Natural gas may be either the bright light or sputtering flame in America's energy future. Within the Reagan administration and in Congress new thought is being given to whether natural gas prices should be decontrolled more rapidly -- a move that would directly affect utility bills for the 43 million US households where the fuel is used.
Beneath the debate is general agreement that natural gas has greater potential as a domestic energy resource, but disagreement over whether it is yet living up to that promise.
The difference of opinion extends to the natural gas industry itself. The industry is split over whether the current phased decontrol of most categories of gas by 1985 under the Natural Gas Policy Act is unlocking more supplies or if higher prices from decontrol are needed to do the job.
"Phased decontrol is working well," asserts George H. Lawrence of the American Gas Association (AGA), which represents gas distributors and utilities. He thinks the law should be left alone except for changes in regulations that restrict future industrial use of natural gas.
On the other hand, Victor Wulc of the Natural Gas Supply Association (NGSA), a trade group of gas producers, contends "we need complete decontrol." He agrees such a move would cost American gas customers more in utility bills, but terms that a "necessary investment in our energy security."
Estimates vary on the cost of faster decontrol. It would depend on the details of any new policy. But raising the average price of domestic natural gas to the prevailing price of comparable petroleum products would double or triple gas bills, according to several analyses.
In recent years, forecasts about future US natural gas supplies have grown more optimistic. The AGA estimates that with faster exploitation of new sources of natural gas --geopressured reservoirs -- total US gas supplies could expand 50 percent in the next 20 years.
"There is plenty of reason to be bullish about natural gas supplies," says Edward Erickson, an economist at North Carolina State University at Raleigh. Dr. Erickson, in a recent study for the NGSAM concluded that even conventional gas sources in the lower 48 states were sufficient to support current US consumption. But it would take a higher level of exploration, he added.
Since 1968, proved US natural gas reserves have declined, with the nation consuming more each year than industry has discovered. The trend fostered a widespread belief that the country was running out of gas.
This notion was supported by the stark fact that if the levels of consumption and new discoveries of the 1970s prevailed, the country would deplete its proved reserves of gas in 20 to 30 years.
This bleak scenario moved Congress and President Carter to pass the Natural Gas Policy Act of 1978. This law was aimed at encouraging more exploration for natural gas while restricting the use of the fuel.
The record of exploration since the passage of the law leaves the industry divided about whether it succeeded.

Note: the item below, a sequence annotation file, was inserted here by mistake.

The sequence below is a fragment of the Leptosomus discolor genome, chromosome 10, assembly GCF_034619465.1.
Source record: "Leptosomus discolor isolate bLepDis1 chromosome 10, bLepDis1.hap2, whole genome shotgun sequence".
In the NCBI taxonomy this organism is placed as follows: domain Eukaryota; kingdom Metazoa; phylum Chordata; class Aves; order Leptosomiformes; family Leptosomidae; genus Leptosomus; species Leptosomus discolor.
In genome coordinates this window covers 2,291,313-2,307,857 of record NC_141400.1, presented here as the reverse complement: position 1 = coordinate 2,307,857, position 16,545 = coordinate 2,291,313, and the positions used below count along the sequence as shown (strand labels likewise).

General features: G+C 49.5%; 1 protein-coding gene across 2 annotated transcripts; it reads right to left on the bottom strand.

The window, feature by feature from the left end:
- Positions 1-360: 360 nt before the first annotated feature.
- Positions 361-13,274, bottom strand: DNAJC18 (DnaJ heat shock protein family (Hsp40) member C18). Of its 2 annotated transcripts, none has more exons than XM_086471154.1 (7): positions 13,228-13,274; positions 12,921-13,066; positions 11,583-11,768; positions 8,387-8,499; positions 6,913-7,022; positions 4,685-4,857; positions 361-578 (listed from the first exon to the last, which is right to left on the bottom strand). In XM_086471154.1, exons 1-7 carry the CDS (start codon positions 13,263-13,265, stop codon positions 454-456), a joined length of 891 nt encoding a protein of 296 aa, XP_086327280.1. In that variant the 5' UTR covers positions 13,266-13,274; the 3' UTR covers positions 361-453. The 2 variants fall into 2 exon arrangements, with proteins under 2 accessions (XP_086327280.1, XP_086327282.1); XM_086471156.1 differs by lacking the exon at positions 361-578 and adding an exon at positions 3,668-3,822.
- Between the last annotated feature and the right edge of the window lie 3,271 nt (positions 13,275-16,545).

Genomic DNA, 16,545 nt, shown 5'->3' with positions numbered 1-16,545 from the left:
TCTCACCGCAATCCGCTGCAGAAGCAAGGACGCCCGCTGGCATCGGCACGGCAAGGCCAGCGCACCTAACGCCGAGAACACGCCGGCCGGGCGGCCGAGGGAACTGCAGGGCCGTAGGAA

Erickson sees conditions worsening under the law. He points out that the number of gas wells drilled annually in the US is increasing, but at a slower rate.
In 1977, the number of wells was 25 percent higher than the previous year. The rate of increase since 1978, the year of the new decontrol law, fell steadily -- but then rose 7 percent in 1980.
The reason for the slower growth in drilling activity according to Erickson, is that the price of natural gas continues to be too low to draw the needed level of exploration activity.
Indeed, while the price of natural gas has been rising, the increases have left it lagging far behind the skyrocketing cost of oil. The average wellhead price of natural gas in the US is about one-third the going rate for oil.
The AGA's Mr. Lawrence chooses to focus on the total number of gas wells, which represented a record in 1980. "The NGPA [Natural Gas Policy Act] was a nasty, difficult compromise; it's less than perfect, but it is moving us in the right direction," he asserts.
Lawrence is not as much opposed to more rapidly rising natural gas prices as he is leary of reopening a political debate over decontrol. He speculates that if Congress is pressed into considering more sweeping decontrol, it could well enact a windfall profits tax on natural gas. "That would be the worst of all worlds," he adds.
There is general consensus among analysts in Washington that decontrol would be as divisive an issue in Congress now as it was in 1978.
Senate Energy Committee chairman James A. McClure (R) of Idaho supports faster decontrol of natural gas, but he believes the prospects for such a bill clearing Congress this year "are nil," according to an aide.
Still, the Reagan administration has voiced general support fo the idea of faster natural gas decontrol, and Energy Secretary James Edwards has undertaken a study of the issue to be completed in two or three months.